Don’t bet on an Irish recovery – there are better bets elsewhere

Ireland's economy is showing signs of a comeback. But don't be too quick to buy in. Matthew Partridge explains why, and picks a better bet from the eurozone.

Since the financial crisis kicked off, Ireland has come to be seen as the good' peripheral eurozone nation.

While Greece and Spain seethe with anger, the Irish have put their heads down, accepted spending cuts and tax rises, and got on with it.

Now Ireland is being held up as the example of how austerity can work. There are signs of improvement in the economy. So much so that the latest cover of Time magazine proclaims 'The Celtic Comeback'.

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In particular, after a brutal collapse, which caused values to halve, things may be at last looking up for Irish property. The latest survey suggests that prices rose by the largest amount in five years in August.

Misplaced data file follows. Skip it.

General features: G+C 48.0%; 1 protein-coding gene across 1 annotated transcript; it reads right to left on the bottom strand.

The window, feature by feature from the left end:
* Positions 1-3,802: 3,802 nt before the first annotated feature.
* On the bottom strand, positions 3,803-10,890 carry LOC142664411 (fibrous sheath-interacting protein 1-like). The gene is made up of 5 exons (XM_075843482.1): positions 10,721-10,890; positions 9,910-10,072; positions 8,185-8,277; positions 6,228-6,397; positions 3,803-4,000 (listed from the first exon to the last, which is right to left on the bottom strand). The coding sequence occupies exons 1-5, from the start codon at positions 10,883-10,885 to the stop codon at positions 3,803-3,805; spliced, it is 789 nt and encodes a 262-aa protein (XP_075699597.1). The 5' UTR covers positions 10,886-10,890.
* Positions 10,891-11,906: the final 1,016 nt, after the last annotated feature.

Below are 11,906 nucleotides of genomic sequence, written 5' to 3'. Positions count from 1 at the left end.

But we're not so sure it's a good idea to buy into the idea of an Irish recovery here's why.

The truth about Irish house prices

We'd be wary of signs of a recovery in the Irish property market.

Like Britain's housing market, Ireland's is not uniform. In Britain prices are rising in London, but falling almost everywhere else. Ireland is the mirror image prices are rising in rural areas, but still falling in Dublin. In August, prices in the capital fell by another 0.5%.

And that's worth paying attention to. Because as David McNamara of Davy Stockbrokers argues, the rural property market is a poor guide to what is really happening. This is because it is "illiquid' and "dysfunctional".

What's happening is that, rather than cutting prices to where they would find buyers, heavily-indebted homeowners are choosing to stay in their property as long as lenders are willing to let them. This shortage of housing means that those who do want to buy in rural areas have to pay a premium to do so.

This mismatch between supply and demand is shown by the fact that mortgage lending and transactions outside Dublin are at historic lows.